The Great Pumpkin1
Those of you who need that little extra push to get out of the house and plant a garden need to keep Halloween, Thanksgiving, or whatever harvest festival you celebrate in mind. Have you seen the prices of natural decorations this year? It will turn you so white that you'll be able to skip the sheet for trick-or-treat.
Pumpkins are still affordable. You can buy a medium sized one to carve for $3.00. The larger ones start at about $7.00. But the Indian corn and small decorative gourds are $1.79 each. That's just outrageous. Even straw is up to $3.95 a bale. Enough corn stalks to make a decent looking bunch would run $40.00. Bittersweet is $2.95 for a tiny spring.
Every year I create an autumn display in the foyer of the library. (Except for this year - it's a long story.) If I were going to do it this year, here's what it would cost. Six bales of straw which I stack plus a seventh to go in front for a seat. ($27.65) I make a scarecrow out of my husbands old gardening clothes and hat with a gunny sack for the head. (Free) Then I surround the scarecrow with an assortment of pumpkins ($63), gourds ($21.48), Indian corn ($35.80), autumn leaves (Free), potted chrysanthemums ($41.65), and assorted dried flower heads, berries, and grasses from my garden (Free). Behind the straw, in the corner to add height, I put corn stalks ($40).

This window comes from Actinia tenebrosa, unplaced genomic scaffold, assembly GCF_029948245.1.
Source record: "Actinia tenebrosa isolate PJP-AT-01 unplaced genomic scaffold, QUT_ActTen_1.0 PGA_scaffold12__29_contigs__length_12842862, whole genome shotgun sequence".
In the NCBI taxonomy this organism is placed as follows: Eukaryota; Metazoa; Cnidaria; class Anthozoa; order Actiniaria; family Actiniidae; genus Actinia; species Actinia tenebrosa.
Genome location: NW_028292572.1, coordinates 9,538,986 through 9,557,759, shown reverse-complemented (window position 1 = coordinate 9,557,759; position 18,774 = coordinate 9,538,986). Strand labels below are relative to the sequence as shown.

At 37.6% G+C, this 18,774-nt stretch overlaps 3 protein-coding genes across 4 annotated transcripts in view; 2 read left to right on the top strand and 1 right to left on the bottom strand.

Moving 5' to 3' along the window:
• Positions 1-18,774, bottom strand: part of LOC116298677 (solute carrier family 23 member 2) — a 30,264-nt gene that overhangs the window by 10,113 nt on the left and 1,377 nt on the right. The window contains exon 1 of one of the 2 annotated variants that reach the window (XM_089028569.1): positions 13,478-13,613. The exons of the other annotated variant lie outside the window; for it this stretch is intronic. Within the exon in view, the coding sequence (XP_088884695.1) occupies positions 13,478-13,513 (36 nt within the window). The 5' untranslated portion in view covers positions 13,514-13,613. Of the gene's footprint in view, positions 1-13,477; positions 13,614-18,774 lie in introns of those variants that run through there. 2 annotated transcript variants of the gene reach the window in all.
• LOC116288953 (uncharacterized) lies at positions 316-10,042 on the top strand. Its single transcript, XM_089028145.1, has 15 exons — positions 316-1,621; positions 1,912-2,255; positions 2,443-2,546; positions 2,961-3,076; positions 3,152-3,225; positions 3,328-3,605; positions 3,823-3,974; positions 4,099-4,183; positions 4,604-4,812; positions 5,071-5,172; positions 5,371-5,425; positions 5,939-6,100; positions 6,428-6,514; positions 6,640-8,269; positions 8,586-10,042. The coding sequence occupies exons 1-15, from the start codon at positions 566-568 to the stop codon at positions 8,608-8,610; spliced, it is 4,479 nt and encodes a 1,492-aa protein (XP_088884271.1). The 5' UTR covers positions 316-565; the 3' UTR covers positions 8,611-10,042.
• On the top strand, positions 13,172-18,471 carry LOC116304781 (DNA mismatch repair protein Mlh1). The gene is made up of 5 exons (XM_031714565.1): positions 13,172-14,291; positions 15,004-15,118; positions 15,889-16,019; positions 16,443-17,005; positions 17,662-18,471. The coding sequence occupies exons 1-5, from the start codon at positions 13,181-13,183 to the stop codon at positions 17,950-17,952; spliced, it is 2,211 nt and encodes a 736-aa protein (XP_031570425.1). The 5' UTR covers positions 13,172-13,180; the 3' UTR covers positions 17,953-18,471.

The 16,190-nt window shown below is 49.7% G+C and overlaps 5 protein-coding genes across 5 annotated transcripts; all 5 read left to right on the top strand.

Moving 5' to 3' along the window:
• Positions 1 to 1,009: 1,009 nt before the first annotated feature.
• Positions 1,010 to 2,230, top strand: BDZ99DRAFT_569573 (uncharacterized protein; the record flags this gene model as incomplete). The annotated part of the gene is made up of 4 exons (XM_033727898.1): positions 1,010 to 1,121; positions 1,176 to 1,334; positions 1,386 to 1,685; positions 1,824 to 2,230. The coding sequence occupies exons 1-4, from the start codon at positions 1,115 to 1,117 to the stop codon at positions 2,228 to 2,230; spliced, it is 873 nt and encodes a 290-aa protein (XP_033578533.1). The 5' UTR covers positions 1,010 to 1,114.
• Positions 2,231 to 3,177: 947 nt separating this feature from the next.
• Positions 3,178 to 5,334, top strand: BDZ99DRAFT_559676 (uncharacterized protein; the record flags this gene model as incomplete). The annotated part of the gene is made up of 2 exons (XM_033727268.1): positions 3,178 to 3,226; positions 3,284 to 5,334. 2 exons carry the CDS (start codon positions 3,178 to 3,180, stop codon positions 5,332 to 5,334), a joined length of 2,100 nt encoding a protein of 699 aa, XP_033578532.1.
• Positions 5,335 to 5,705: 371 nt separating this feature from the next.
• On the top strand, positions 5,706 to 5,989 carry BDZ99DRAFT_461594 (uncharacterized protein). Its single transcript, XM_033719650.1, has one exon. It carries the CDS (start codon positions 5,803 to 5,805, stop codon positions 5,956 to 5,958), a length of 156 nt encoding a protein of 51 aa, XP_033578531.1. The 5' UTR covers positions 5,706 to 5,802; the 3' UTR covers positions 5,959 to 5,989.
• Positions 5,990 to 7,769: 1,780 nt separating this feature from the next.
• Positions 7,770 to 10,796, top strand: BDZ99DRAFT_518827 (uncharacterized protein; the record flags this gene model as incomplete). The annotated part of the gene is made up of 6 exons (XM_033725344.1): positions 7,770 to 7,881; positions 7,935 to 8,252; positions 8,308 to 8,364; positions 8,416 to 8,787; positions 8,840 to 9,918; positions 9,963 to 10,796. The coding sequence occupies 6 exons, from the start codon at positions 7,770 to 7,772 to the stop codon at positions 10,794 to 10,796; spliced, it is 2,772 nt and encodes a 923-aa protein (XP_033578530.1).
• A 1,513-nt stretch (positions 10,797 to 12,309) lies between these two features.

Every year I swear that I will never again spend my hard earned money on things I could grow for a tenth of the price. I'm not made of money, you know. Anyone related to a librarian will vouch for that. So, I have created a spot behind my garden shed, between the blackberries and the grape arbor, where I can create a garden just to grow things for autumn decoration.
Pumpkins, gourds and winter squashes are fairly easy to grow. They require a lot of manure or compost, a handful of 5-10-10 fertilizer, and about 18 inches of water per plant during the growing season. They also need hot weather, so you need to be sure you choose varieties that will have time to mature and ripen during your growing season.
The biggest drawback to growing these wonderful plants is that they require a lot of room to spread out. Most are vining types. If you allow then to ramble over the ground, you will need to space the plants two to four feet apart and allow 10 or more feet between rows. But they do well grown vertically on trellises and fences. This is how I intend to grow my decorative gourds. Pumpkins are more difficult to grow vertically because of the weight of the fruit. But you can create slings out of old pantyhose tied to your trellis to help support the growing pumpkins.
Like cucumbers and summer squashes, your pumpkins, winter squashes and gourds will produce female flowers before there are any male flowers to pollinate them. So don't panic when the first small fruits abort and rot. This is natural. Be patient. Pick when the stems begin to turn brown. If you intend to cook the pumpkins rather than carve them, you will need to wait to pick them until the foliage is killed by frost2 and then let them harden so they will last over the winter in storage. You need to leave at least an inch-long stem.